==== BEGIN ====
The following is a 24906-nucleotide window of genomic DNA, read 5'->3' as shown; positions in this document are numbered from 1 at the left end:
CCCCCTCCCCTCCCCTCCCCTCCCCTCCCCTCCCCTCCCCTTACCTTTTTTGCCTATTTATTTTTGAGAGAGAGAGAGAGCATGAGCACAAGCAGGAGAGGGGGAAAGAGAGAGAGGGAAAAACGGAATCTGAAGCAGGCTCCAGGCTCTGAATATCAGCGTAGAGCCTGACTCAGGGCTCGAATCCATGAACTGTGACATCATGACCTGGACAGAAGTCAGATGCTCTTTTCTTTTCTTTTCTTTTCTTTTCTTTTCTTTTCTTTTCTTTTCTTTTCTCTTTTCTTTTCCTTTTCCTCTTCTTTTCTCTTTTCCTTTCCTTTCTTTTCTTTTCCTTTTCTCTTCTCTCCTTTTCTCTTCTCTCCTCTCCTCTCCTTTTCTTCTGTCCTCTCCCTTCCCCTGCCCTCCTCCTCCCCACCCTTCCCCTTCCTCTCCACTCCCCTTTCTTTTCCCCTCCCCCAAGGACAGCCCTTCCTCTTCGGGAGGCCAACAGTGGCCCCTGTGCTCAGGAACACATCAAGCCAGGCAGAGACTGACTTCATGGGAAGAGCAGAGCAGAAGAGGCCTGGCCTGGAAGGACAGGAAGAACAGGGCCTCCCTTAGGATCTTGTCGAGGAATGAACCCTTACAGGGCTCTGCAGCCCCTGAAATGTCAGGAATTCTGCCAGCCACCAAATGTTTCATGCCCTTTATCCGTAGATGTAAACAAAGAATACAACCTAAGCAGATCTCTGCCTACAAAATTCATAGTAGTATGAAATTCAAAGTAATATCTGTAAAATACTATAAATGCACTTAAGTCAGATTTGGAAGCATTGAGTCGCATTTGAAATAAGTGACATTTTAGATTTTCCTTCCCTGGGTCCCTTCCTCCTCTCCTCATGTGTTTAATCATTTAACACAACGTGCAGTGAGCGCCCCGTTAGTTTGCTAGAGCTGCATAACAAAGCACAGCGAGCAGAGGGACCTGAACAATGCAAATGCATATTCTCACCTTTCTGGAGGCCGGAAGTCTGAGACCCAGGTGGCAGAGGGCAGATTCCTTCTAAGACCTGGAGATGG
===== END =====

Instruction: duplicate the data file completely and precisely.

The following is a 24906-nucleotide window of genomic DNA, read 5'->3' as shown; positions in this document are numbered from 1 at the left end:
CCCCCTCCCCTCCCCTCCCCTCCCCTCCCCTCCCCTCCCCTTACCTTTTTTGCCTATTTATTTTTGAGAGAGAGAGAGAGCATGAGCACAAGCAGGAGAGGGGGAAAGAGAGAGAGGGAAAAACGGAATCTGAAGCAGGCTCCAGGCTCTGAATATCAGCGTAGAGCCTGACTCAGGGCTCGAATCCATGAACTGTGACATCATGACCTGGACAGAAGTCAGATGCTCTTTTCTTTTCTTTTCTTTTCTTTTCTTTTCTTTTCTTTTCTTTTCTTTTCTCTTTTCTTTTCCTTTTCCTCTTCTTTTCTCTTTTCCTTTCCTTTCTTTTCTTTTCCTTTTCTCTTCTCTCCTTTTCTCTTCTCTCCTCTCCTCTCCTTTTCTTCTGTCCTCTCCCTTCCCCTGCCCTCCTCCTCCCCACCCTTCCCCTTCCTCTCCACTCCCCTTTCTTTTCCCCTCCCCCAAGGACAGCCCTTCCTCTTCGGGAGGCCAACAGTGGCCCCTGTGCTCAGGAACACATCAAGCCAGGCAGAGACTGACTTCATGGGAAGAGCAGAGCAGAAGAGGCCTGGCCTGGAAGGACAGGAAGAACAGGGCCTCCCTTAGGATCTTGTCGAGGAATGAACCCTTACAGGGCTCTGCAGCCCCTGAAATGTCAGGAATTCTGCCAGCCACCAAATGTTTCATGCCCTTTATCCGTAGATGTAAACAAAGAATACAACCTAAGCAGATCTCTGCCTACAAAATTCATAGTAGTATGAAATTCAAAGTAATATCTGTAAAATACTATAAATGCACTTAAGTCAGATTTGGAAGCATTGAGTCGCATTTGAAATAAGTGACATTTTAGATTTTCCTTCCCTGGGTCCCTTCCTCCTCTCCTCATGTGTTTAATCATTTAACACAACGTGCAGTGAGCGCCCCGTTAGTTTGCTAGAGCTGCATAACAAAGCACAGCGAGCAGAGGGACCTGAACAATGCAAATGCATATTCTCACCTTTCTGGAGGCCGGAAGTCTGAGACCCAGGTGGCAGAGGGCAGATTCCTTCTAAGACCTGGAGATGG